Psychiatric patient Adam Daniel Lopp was being transferred to the hospital in a police vehicle when he was killed by an officer in Iredell County, North Carolina this week.
Sgt. Scott Culler, a Davidson County deputy, said he he shot and killed Lopp on the side of Interstate 40 because he was under attack. Lopp, a 41-year-old patient who was involuntarily committed, has no known criminal history — not even an arrest, and other deputies did not report any other trouble with Lopp, according to local reporting by NBC Charlotte.
The Iredell County Sheriff’s office said there was a confrontation betwen Culler and Lopp after Culler pulled over, and that it’s not clear whether the exchange started in the vehicle, which did not contain a partition sometimes used for transport in police cars. Culler called for back-up, but he shot Lopp before other officers reported to the scene. Culler had no injuries. A spokesman for the department declined to comment to ThinkProgress on whether Lopp was armed or was restrained during transport, but there is no indication that Lopp had access to a weapon.
The North Carolina State Bureau of Investigation is assessing whether criminal charges will be filed, and Culler is on administrative leave. But as a matter of department policy, Maj. Marty Byers of the Iredell County Sheriff’s Department told local news outlet The Dispatch that it’s not recommended “at all” to transport patients who are admitted to psychiatric hospitals without a partition because it can threaten the safety of either the officer or the patient. He says his department advises officers to transport patients with a partition whenever possible. The deputy transporting Lopp was from nearby Davidson County, and a representative from that office declined to share their policy on partitions in vehicles.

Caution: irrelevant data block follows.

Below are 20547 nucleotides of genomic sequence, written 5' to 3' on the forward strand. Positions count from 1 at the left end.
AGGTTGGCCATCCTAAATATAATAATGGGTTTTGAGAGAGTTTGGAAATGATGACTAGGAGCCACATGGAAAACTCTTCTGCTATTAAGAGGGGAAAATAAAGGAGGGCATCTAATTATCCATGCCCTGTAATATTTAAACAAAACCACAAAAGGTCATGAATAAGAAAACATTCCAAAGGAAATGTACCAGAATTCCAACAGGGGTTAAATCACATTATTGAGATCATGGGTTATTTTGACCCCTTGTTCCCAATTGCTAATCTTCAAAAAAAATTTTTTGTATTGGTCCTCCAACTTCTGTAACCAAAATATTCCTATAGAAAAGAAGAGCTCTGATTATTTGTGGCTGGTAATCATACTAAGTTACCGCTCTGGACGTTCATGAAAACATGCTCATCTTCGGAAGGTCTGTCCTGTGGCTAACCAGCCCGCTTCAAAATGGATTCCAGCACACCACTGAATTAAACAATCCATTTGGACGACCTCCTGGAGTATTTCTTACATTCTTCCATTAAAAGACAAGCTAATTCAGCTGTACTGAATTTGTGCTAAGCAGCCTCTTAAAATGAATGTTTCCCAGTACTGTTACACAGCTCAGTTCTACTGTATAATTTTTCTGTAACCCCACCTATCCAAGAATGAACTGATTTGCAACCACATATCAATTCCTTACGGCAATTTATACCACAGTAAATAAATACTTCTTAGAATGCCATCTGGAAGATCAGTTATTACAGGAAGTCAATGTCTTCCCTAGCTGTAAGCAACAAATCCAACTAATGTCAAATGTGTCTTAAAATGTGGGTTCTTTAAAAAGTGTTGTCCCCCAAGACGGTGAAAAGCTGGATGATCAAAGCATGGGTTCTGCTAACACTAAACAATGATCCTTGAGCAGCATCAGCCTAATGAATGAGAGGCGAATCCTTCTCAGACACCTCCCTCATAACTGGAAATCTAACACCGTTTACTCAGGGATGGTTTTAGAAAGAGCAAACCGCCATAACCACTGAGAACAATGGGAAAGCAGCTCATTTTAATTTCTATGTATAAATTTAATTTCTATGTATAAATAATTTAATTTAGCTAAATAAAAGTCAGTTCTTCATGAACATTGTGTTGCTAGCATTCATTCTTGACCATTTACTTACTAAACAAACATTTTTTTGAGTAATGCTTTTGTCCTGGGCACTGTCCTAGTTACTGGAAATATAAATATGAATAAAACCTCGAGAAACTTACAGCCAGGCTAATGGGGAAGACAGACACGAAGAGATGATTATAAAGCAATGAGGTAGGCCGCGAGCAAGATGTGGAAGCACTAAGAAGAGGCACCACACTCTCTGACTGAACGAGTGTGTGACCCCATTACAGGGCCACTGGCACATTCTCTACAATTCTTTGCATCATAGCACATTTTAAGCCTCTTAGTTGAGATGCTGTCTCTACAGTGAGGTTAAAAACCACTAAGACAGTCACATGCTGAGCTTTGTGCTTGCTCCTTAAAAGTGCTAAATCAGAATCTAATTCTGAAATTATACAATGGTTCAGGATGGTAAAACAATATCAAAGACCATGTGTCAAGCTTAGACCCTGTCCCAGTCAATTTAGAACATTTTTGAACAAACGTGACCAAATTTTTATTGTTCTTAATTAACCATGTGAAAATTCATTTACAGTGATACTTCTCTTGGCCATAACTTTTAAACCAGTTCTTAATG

Vehicle partitions are just one of a number of policy issues concerning police and the mentally ill. In many jurisdictions, investigations have found that mentally ill individuals are much more likely to be the victims of excessive force or even death at police hands, and police are ill-prepared to respond to the mentally ill. A study by the Portland Press Herald in Maine found that nearly half of people shot by police between 2000 and 2012 were mentally ill, and that police lack proper training on defusing deadly conflicts. A review in San Francisco this year found a similar proportion of mentally ill victims. In several other cities including Portland, Oregon, and Albequerque, New Mexico, Department of Justice investigations have concluded that officers have systematically used more force than necessary against the mentally ill, leading to deaths or serious injuries in many instances.
Lopp’s case raises questions about how officers are trained to handle the even less adversarial scenario in which deputies gain custody over those who have been involuntarily committed.